When Depression Becomes Debilitating

Anyone who has struggled through a period of deep melancholy can attest to the intense power of emotions it triggers. We all suffer the occasional emotional fallout associated with difficult life events or circumstances. Pain endured from loss of a loved one, a divorce, loss of a job, diagnosis of a serious medical condition, or a broken heart can sideline us for a period, these phases commonly referred to as “the blues.” Most will manage to wind through the disappointment, fear, or sadness and the low mood will eventually stabilize with no intervention required.

For others, a cluster of pronounced symptoms may linger long after the triggering event, refusing to let up no matter how much time has passed. Depression can cause severe fatigue, impairing the person’s ability to function at work or at home. Even getting out of bed is a chore for those with serious depression. When depression becomes debilitating it is important to ensure the person is receiving the professional treatment they need, as an increased risk of suicide can develop.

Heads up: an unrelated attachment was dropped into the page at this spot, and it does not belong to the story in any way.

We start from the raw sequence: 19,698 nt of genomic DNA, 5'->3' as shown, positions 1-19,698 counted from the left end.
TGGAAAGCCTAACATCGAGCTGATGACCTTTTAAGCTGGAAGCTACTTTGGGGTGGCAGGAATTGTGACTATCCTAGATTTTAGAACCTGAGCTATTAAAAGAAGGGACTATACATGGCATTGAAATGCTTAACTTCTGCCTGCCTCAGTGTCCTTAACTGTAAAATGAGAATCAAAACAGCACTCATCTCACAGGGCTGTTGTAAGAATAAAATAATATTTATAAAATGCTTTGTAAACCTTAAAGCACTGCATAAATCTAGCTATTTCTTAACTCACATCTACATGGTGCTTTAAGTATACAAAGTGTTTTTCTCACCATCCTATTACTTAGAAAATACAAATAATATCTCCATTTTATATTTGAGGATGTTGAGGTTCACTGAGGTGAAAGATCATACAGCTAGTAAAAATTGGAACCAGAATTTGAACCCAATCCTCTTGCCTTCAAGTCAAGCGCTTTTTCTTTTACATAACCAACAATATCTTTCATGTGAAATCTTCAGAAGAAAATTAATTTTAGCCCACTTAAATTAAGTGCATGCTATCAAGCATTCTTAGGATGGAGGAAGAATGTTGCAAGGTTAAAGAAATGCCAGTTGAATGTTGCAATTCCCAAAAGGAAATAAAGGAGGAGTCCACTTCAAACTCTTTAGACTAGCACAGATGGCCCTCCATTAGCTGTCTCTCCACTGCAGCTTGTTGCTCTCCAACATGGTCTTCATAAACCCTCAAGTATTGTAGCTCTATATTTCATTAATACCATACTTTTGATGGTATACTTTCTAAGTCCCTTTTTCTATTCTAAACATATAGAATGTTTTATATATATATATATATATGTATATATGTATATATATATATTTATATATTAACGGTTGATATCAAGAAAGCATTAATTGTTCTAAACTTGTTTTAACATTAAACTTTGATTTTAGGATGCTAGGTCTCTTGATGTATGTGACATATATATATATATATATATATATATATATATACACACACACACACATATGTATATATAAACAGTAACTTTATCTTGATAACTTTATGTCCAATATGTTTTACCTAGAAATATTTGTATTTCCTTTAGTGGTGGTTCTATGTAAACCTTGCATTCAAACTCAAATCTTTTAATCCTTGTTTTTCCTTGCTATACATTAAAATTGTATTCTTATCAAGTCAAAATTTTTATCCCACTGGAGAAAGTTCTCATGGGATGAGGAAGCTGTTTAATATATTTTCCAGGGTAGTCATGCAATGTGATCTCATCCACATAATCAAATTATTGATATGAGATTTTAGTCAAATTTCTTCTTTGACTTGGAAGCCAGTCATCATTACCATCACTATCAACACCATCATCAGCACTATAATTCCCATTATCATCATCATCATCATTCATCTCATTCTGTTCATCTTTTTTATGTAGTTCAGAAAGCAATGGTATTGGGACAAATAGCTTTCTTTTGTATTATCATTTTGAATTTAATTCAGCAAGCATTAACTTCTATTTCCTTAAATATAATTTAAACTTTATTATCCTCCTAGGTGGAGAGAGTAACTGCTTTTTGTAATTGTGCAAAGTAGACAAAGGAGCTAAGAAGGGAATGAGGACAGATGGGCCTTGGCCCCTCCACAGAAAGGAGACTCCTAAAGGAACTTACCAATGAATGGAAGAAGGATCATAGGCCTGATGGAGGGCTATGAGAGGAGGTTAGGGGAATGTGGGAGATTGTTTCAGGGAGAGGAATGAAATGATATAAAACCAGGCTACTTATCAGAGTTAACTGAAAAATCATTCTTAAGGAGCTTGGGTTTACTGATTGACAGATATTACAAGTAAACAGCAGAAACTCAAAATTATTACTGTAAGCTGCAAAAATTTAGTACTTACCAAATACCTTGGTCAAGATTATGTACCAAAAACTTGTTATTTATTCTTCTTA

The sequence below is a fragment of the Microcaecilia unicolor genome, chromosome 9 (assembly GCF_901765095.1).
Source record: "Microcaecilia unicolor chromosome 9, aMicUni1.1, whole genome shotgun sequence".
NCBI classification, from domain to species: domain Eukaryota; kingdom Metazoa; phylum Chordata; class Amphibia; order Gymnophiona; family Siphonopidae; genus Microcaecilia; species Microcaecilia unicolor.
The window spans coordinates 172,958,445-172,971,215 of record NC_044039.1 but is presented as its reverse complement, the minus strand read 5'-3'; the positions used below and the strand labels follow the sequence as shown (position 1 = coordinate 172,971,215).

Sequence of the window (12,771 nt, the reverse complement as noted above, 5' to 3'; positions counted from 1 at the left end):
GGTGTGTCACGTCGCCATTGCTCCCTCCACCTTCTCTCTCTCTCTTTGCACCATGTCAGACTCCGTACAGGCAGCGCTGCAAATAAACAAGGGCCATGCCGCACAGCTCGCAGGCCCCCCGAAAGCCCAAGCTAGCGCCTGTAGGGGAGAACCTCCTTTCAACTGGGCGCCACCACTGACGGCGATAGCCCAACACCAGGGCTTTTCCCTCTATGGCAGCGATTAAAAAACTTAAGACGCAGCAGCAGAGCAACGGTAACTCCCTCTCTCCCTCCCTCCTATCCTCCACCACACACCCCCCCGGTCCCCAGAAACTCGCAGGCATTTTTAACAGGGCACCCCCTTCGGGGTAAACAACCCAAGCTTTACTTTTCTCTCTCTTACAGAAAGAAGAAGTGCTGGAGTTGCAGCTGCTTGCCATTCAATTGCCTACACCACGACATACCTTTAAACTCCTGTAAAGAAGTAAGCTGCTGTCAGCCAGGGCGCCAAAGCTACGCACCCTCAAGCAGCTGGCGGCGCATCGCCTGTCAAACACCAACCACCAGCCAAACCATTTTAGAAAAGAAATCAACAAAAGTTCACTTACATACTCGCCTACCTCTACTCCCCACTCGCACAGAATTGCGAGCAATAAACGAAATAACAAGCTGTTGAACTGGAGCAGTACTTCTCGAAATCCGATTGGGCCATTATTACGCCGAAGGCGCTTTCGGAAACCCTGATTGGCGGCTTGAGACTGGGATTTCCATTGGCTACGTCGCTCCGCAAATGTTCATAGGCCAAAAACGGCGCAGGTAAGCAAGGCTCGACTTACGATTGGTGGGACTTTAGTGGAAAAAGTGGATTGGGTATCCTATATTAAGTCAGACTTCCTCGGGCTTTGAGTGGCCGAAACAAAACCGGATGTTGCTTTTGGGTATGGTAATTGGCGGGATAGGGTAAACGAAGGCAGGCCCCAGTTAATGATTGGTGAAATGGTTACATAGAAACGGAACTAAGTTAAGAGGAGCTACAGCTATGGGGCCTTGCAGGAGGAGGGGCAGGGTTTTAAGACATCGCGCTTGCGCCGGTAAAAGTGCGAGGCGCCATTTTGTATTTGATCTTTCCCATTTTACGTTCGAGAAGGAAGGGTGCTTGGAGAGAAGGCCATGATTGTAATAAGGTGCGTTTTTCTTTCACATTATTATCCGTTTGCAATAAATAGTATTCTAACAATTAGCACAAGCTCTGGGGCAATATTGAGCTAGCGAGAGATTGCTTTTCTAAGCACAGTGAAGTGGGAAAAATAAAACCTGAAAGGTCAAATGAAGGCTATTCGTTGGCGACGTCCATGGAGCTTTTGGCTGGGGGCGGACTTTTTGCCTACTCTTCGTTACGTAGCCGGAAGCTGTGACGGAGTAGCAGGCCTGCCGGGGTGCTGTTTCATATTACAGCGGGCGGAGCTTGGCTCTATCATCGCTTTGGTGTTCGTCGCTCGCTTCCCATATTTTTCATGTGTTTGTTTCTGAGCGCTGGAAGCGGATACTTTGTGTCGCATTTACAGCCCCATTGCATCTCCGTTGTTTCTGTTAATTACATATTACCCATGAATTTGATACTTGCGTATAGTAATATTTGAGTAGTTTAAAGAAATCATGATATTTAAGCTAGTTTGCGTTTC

Treatment for major depressive disorder must involve an integrated program that includes both traditional evidence-based therapies and medication, as well as holistic and experiential activities that enhance the treatment process by complimenting psychotherapy. Depression can be successfully treated and managed with the right combination of interventions.

About Major Depressive Disorder

Although major depressive disorder (MDD) affects about 16 million U.S. adults per year, only a small percentage of people actually seek out treatment. A stubborn stigma still surrounds mental health conditions, including depression, acting as a barrier to getting help. Some people may not know where to even begin to get help and instead continue to suffer in silence. As a result, some may begin to use alcohol or drugs to self-medicate as a means of masking the unbearable depression symptoms.

But treatment for MDD can be very effective, and should be sought out especially when depression becomes debilitating. The DSM-5 criteria for diagnosing depression involves five or more of the following symptoms having been present most of the time for more than two weeks:

1. Persistent depressed or sad mood
2. Recent unexplained weight gain or loss
3. Difficulty concentrating or making decisions
4. Fatigue
5. Lack of interest in the activities once enjoyed
6. Persistent feelings of hopelessness and despair
7. Irrational feelings of guilt or shame
8. Slowed thinking and motor skills
9. Obsessing about death or suicide